Today is the first day I’ve done absolutely nothing in a very long time. Yesterday, I went on a two hour hike across the mountains that create the Rwanda-Uganda boarder (Ugwanda) with my headmaster to delivering a book to another volunteer in my district. Initially, when I inquired about how far Rushaki was from Mulindi I got some variety of vague hand gestures to the series of hills opposite my school. “It’s over that hill,” they would tell me, but what they failed to mention was that there were several other “hills” behind the hill we could plainly see. I honestly shouldn’t be surprised. I live in the land of a thousand hills after all. I did not plan on having my Headmaster follow my all the way to Rushaki, but he has been incredibly protective of me ever since I arrived. Generally speaking, I have ample amounts of time alone when I am in his house in my room, but if I am walking anywhere he usually insists upon someone being with me. I ended up taking a moto taxi back to Mulindi because it started to rain. The way the road curves through the valleys, it is actually about twice as far to take a moto than it is to make the bee-line hike over the mountains. Good to note.

I asked if I could help at my school at all today, but my headmaster told me no. He mused that there would probably be something for me to do with the computer lab on Monday, but that I should just relax as much as possible today. However, for those of you who know me well, I don’t relax easily. I have so many ideas and I know I can do so much for my village, but I’m constantly hindered by the “slowly but surely” attitude of my superiors. I’ve been told on many occasions that I am a very “eager” and “tenacious” person. Maybe I’m suffering from leftover Western ideologies, forcing me to feel like my inactivity will somehow be construed as laziness. I ought to understand that pushing the envelope and attempting to force my way isn’t going to win me any friends. If they want to take things one step at a time then who am I to argue? I’m here for them after all, and I can only figure they will use me when they feel it is necessary. Still, I’m concerned about being a burden. I feel, and have felt, so taken care of since I arrived in Rwanda. I’m trying to convince myself that this is just part of the cultural differences that exist in Africa. If I were to ruminate on this for a moment I would realize it was like this in France too. I feel disheartened sometimes at the American mentality with which we’ve been raised—this perpetual “can’t stop, must work, must produce, must do” something, anything, so that we might procure some semblance of inner quiet. I’m beginning to have a hard time believing that everyone else in the world is wrong when they tell me that I work too hard; Americans work too hard. Why are we the only ones who refuse to recognize that it’s okay to take a break and just not worry about things for a minute? It’s our culture, sure, but maybe it’s about time to apply a modicum of adjustment to said culture.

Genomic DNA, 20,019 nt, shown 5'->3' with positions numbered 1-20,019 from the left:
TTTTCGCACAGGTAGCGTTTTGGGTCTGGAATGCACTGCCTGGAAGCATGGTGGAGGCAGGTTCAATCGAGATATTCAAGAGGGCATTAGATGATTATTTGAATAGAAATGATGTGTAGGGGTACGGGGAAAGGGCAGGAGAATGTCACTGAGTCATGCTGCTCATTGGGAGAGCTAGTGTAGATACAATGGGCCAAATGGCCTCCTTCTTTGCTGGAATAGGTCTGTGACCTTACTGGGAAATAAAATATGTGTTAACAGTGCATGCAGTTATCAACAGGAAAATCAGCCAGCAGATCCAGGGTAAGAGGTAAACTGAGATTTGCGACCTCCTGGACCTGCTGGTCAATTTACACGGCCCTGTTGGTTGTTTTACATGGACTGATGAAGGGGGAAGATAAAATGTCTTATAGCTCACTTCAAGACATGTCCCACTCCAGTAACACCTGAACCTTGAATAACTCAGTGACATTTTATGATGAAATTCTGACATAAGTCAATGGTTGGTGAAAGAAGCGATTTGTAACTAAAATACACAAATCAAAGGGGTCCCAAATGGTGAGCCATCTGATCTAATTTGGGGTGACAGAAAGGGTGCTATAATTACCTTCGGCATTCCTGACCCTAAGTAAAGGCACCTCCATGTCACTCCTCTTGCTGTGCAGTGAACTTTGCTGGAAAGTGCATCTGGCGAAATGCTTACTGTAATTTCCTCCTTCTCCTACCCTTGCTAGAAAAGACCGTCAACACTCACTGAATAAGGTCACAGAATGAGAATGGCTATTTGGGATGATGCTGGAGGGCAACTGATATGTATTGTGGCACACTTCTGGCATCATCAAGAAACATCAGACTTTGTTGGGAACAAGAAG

Today, I’m just going to try to integrate into my society. It is one of the goals I’m supposed to meet by Peace Corps standards. On a walk back from town the other day, I asked my headmaster whether or not everyone in my village spoke Kinyarwanda. He told me everyone spoke a regional dialect that, when described, sounds absolutely nothing like Kinyarwanda. Supposedly, most people still understand Kinyarwanda so I shouldn’t have too much of a problem speaking to people in the community. This suddenly explained why whenever I stop to say “Amakuru ki” (How are you) to anyone on the road they simply responded with “Yego” (Yes). I learned the traditional greeting in the dialect, “Agandi”, to which one would typically respond, “Ni’ge”, but I’ve heard some four other variations to it, so I’ve got a ways to go. I still want to learn to use it. I like the reactions I generally get when I try to use the dialect. Sometimes my headmaster will laugh and translate things like “they are shocked and saying it is impossible”, “they are saying you are only a foreigner on the skin”. I would love to be a foreigner only in appearance. If learning the local dialect is all it takes then sign me up. I’ll start classes today.